TrackBack

    TrackBack URL for this entry:
    http://www.typepad.com/services/trackback/6a00d834527dd469e200e55138788f8834

    Comments

    1. BB on Mar 15, 2008 11:23:23 AM:

      Oh come on! Of course some (including me) have reasons to say God Damn America, when people do not allow America to be as our Founding Fathers wanted it to be. Anti-gay rights, when all are supposed to be EQUAL. God damn America. I can surely see why many Afro-Americans would say God damn America. The Congress giving Bush his war in Iraq. God Damn America. The majority of Americans acting like idiots when people opposed The Bush war, like the Dixie Chicks. God damn America. Bush pardoning Libby. God Damn America. Cheney is our Vice President? God damn America. McCain actually having a BIG chance to be President? The Nation has NOT learned important lessons? God damn America. The SLOW response of the Govt. to issues like global warming. God Damn America. Oh come on. And on and on and on it can go. And I'm an atheist.

      AND some of the the white rich HAVE kept the black man down...DO keep the black man down...AND keep the NOT rich down, in general. Bill and Hillary are all for the black man, until one is running for President, and is NOT losing to her. Then, their racism creeps out of their pores, along with their nervous sweat. A large majority of Americans CLAIM to be a Christian, and MOST are anything but that. Do unto others? Love thy neighbor? Judge not? He who is without sin? Yeah, right! OH the religious hypocrisy and the hate-filled self-righteousness that has such a strangle-hold on society by PSEUDO Christians. And since MOST are PSEUDO Christians, it will go on for YEARS to come. God damn America, for America is as the majority of Americans allow it to be.

      Barry

    1. Geena the Transgirl on Mar 15, 2008 4:13:54 PM:

      The problem is 50.1% of Americans do not like care for this style of rhetoric.

      Obama is running as the anti-Rev. Al Sharpton, not on Al Sharpton's spiritual guidance.

      Obama needs to be clear these statements on AIDS, 9/11, are ignorant, harmful, unenlightening, and do not build us up, it tears us down. This is the moment Obama has been waiting for, he can show America how to unite against divisive words, the politics of fear and cheap demagoguery, or he can let this opportunity slip away into the hands of Republicans.

      This also shows how little risk-reward today's politics offers when you latch onto any church as party of your political personality. Romney went down partially because he overplayed his faith. The Mormon church has a past history of prejudice which he never denounced. Huckabee can't get to 50.1% for similar reasons.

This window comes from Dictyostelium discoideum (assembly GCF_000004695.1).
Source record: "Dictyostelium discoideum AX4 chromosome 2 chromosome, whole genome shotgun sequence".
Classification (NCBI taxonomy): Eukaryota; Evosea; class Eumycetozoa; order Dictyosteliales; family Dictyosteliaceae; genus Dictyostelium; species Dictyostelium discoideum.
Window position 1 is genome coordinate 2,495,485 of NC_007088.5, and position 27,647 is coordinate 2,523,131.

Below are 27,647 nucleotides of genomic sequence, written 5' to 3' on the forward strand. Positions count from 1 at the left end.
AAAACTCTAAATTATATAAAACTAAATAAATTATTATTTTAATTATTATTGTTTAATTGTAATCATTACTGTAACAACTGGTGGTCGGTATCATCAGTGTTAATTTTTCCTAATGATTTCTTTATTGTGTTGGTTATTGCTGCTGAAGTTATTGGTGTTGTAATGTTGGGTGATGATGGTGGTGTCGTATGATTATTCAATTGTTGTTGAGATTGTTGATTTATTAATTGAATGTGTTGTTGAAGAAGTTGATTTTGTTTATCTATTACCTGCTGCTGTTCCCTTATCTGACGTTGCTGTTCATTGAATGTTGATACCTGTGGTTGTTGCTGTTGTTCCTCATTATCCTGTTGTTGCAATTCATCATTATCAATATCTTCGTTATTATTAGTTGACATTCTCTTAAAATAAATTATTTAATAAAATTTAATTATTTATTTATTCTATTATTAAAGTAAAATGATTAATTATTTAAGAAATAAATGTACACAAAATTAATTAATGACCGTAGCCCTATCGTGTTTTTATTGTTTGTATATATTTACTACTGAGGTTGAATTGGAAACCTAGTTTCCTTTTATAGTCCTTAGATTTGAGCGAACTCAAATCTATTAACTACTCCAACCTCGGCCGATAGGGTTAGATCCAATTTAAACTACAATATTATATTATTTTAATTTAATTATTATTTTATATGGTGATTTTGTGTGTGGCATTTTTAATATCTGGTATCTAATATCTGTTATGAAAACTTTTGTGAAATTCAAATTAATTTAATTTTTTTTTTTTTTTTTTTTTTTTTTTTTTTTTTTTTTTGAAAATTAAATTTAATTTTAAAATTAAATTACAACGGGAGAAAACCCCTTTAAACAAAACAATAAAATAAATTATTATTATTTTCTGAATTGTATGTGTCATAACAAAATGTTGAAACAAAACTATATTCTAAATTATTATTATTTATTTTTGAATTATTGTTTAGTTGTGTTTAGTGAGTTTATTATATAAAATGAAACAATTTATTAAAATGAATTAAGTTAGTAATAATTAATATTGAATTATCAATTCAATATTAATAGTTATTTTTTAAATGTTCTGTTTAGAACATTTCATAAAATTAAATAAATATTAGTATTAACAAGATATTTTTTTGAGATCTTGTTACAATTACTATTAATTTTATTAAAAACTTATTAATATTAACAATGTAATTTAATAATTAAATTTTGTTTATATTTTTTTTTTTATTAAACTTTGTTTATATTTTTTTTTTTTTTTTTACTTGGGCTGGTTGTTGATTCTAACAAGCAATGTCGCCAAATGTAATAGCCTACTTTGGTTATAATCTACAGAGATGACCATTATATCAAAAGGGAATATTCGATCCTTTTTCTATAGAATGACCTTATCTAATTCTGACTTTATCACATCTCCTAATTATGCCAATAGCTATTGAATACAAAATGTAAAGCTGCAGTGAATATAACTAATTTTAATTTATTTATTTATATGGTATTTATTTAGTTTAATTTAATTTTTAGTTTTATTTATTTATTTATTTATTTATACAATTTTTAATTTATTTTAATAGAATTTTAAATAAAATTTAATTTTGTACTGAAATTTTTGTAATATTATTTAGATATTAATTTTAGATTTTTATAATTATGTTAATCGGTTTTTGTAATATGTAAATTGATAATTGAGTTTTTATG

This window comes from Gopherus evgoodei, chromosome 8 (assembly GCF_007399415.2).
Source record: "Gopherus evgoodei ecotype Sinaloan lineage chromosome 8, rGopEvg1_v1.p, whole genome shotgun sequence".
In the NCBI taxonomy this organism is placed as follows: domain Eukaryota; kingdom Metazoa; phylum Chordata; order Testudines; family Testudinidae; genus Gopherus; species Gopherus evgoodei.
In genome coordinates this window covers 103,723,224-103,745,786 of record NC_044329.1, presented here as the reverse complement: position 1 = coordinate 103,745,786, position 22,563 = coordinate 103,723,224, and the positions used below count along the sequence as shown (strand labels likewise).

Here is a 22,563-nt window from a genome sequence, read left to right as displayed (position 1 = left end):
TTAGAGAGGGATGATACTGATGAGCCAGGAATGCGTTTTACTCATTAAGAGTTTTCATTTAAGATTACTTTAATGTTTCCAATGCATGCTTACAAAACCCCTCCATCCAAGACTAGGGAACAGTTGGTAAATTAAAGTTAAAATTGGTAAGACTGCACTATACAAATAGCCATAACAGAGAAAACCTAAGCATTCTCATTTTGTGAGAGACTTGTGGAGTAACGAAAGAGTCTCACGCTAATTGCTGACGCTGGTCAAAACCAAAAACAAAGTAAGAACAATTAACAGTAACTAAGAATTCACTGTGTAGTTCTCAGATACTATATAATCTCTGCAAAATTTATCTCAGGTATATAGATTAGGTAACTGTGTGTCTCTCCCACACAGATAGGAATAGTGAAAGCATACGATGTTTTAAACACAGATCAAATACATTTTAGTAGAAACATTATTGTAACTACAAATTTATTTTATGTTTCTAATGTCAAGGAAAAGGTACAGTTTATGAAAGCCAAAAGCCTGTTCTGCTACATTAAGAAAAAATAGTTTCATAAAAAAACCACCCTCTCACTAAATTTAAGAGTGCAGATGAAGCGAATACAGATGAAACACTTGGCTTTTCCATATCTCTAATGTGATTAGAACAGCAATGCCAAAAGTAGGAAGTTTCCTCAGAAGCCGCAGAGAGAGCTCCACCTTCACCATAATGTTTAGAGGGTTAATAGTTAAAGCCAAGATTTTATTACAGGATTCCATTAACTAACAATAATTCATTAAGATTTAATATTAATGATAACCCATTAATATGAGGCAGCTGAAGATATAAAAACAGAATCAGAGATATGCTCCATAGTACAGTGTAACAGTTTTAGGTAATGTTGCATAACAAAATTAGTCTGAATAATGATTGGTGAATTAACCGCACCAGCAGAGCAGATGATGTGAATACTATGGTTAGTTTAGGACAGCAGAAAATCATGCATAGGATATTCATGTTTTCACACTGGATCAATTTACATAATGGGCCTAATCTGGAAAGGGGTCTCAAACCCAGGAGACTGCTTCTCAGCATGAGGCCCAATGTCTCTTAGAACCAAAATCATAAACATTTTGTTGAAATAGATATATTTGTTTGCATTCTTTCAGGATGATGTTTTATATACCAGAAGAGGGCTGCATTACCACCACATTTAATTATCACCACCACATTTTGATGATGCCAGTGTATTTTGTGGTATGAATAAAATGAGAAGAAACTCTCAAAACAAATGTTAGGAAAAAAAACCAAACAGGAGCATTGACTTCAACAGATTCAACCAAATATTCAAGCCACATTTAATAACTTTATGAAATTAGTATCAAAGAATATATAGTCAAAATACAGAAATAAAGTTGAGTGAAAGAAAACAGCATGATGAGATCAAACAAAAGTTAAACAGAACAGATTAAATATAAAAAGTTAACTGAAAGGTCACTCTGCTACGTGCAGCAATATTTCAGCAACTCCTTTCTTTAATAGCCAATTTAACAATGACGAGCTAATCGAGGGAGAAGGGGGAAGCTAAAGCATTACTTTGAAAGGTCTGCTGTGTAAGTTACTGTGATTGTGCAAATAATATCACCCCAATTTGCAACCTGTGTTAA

The American people can judge your moral compass, without knowing if you go to church on Sunday morning.

    1. Chester on Mar 16, 2008 10:53:54 AM:

      I would actually be kind of suspicious of a Christian leader who DIDN'T go off on America, because the country doesn't really follow any of the Christian values I know about.

    1. Tony Iovino on Mar 16, 2008 11:50:13 AM:

      I'm a conservative Republican who has only voted for two Democrats ever--Jimmy Carter and Eliot Spitzer--both of which I regretted. Still, I think Obama is OK here, unless we see video of him cheering while Wright espouses hate, bigotry and idiocy.

      We all have friends and relatives who say outrageous things from time to time. I won't throw any of my friends under the bus and I don't expect Obama or any other politician to do so, either. If they aren't on your staff, then just tell me you don't agree with their position or statements and show me that you don't agree by your actions, and as far as I'm concerned the issue is over.

      If I disassociated myself from every friend and relative who is a bit crazy, I'd be a lonely, lonely, man.

    The comments to this entry are closed.

    © Citizen Crain - All Rights Reserved | Design by E.Webscapes Design Studio | Powered by: TypePad